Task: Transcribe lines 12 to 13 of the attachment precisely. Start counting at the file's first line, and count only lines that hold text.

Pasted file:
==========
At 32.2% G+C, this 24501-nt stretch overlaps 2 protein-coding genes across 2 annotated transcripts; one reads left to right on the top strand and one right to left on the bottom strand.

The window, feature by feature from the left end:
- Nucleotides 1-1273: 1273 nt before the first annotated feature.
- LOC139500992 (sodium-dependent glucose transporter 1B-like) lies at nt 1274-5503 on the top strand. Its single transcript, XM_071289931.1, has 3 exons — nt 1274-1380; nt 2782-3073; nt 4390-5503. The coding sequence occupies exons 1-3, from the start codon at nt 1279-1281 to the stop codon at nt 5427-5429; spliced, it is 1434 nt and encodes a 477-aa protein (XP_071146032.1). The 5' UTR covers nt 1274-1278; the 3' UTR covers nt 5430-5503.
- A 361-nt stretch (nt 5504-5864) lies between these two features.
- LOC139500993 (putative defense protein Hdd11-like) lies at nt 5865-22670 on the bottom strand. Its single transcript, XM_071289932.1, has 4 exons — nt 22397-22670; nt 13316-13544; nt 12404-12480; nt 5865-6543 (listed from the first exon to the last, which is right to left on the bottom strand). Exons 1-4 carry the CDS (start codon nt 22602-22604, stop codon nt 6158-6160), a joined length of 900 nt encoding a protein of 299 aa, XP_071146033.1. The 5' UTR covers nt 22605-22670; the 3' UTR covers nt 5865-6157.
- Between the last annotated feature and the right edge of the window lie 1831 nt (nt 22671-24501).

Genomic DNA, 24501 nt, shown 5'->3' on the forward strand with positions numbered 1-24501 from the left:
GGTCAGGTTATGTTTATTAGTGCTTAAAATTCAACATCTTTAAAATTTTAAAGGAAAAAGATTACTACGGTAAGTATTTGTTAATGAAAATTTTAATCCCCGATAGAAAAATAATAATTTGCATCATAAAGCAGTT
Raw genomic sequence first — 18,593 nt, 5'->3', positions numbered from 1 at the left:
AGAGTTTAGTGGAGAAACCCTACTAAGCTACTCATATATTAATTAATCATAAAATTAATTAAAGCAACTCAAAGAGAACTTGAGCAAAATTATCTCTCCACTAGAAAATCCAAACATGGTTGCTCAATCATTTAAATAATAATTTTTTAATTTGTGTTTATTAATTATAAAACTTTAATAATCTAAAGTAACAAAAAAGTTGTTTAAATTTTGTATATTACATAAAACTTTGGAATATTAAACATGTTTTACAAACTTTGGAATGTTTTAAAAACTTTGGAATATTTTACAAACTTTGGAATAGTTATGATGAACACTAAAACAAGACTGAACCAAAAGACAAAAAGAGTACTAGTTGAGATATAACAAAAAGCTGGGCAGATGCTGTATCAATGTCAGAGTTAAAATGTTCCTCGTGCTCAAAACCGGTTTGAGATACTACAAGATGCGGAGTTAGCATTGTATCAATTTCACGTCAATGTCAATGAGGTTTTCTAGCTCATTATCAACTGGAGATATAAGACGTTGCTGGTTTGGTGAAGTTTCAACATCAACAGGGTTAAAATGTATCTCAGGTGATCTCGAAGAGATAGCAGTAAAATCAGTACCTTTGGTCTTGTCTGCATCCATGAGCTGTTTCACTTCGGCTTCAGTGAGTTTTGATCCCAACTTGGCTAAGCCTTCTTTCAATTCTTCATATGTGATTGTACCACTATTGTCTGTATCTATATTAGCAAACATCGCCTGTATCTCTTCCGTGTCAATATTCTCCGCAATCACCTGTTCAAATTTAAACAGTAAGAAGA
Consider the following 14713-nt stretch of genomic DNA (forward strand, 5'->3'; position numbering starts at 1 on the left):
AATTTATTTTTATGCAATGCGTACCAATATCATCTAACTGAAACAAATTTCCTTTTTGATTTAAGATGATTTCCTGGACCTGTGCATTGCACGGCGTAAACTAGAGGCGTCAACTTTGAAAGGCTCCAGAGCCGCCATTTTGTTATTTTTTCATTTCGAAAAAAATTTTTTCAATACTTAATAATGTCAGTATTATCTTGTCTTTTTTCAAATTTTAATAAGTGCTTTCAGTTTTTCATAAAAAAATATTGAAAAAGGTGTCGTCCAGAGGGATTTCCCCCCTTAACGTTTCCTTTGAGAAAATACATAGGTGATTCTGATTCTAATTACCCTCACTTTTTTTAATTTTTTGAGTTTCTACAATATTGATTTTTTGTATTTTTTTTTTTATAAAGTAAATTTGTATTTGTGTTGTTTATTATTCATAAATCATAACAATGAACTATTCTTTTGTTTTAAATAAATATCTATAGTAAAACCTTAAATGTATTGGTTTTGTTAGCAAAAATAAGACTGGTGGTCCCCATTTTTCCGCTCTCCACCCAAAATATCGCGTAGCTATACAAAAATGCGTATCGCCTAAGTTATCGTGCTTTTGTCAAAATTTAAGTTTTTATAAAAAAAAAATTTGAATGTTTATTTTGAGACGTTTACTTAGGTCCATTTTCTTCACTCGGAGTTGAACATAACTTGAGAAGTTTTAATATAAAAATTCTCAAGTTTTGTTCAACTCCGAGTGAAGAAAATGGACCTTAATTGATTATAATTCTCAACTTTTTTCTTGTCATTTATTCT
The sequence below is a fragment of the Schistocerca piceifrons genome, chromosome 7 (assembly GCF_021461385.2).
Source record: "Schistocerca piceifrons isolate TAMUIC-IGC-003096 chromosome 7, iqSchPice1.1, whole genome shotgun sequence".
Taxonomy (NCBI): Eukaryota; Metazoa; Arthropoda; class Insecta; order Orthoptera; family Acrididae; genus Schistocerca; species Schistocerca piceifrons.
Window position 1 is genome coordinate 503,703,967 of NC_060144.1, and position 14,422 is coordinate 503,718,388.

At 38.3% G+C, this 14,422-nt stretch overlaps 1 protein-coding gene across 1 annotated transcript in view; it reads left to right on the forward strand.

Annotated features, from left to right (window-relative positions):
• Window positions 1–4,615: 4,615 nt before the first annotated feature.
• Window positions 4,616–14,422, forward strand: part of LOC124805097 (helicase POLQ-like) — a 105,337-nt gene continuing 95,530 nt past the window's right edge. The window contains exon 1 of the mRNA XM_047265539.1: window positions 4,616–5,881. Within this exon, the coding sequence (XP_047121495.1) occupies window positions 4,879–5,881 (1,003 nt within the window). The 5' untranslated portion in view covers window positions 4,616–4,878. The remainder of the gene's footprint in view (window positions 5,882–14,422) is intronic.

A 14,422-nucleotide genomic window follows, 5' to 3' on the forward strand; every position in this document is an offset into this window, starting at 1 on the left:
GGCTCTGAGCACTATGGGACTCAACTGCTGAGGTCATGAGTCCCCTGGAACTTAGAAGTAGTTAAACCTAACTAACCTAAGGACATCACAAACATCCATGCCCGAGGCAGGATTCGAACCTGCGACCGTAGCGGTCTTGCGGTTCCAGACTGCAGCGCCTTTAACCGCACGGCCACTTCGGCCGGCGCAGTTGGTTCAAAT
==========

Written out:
Consider the following 14713-nt stretch of genomic DNA (forward strand, 5'->3'; position numbering starts at 1 on the left):
AATTTATTTTTATGCAATGCGTACCAATATCATCTAACTGAAACAAATTTCCTTTTTGATTTAAGATGATTTCCTGGACCTGTGCATTGCACGGCGTAAACTAGAGGCGTCAACTTTGAAAGGCTCCAGAGCCGCCATTTTGTTATTTTTTCATTTCGAAAAAAATTTTTTCAATACTTAATAATGTCAGTATTATCTTGTCTTTTTTCAAATTTTAATAAGTGCTTTCAGTTTTTCATAAAAAAATATTGAAAAAGGTGTCGTCCAGAGGGATTTCCCCCCTTAACGTTTCCTTTGAGAAAATACATAGGTGATTCTGATTCTAATTACCCTCACTTTTTTTAATTTTTTGAGTTTCTACAATATTGATTTTTTGTATTTTTTTTTTTATAAAGTAAATTTGTATTTGTGTTGTTTATTATTCATAAATCATAACAATGAACTATTCTTTTGTTTTAAATAAATATCTATAGTAAAACCTTAAATGTATTGGTTTTGTTAGCAAAAATAAGACTGGTGGTCCCCATTTTTCCGCTCTCCACCCAAAATATCGCGTAGCTATACAAAAATGCGTATCGCCTAAGTTATCGTGCTTTTGTCAAAATTTAAGTTTTTATAAAAAAAAAATTTGAATGTTTATTTTGAGACGTTTACTTAGGTCCATTTTCTTCACTCGGAGTTGAACATAACTTGAGAAGTTTTAATATAAAAATTCTCAAGTTTTGTTCAACTCCGAGTGAAGAAAATGGACCTTAATTGATTATAATTCTCAACTTTTTTCTTGTCATTTATTCT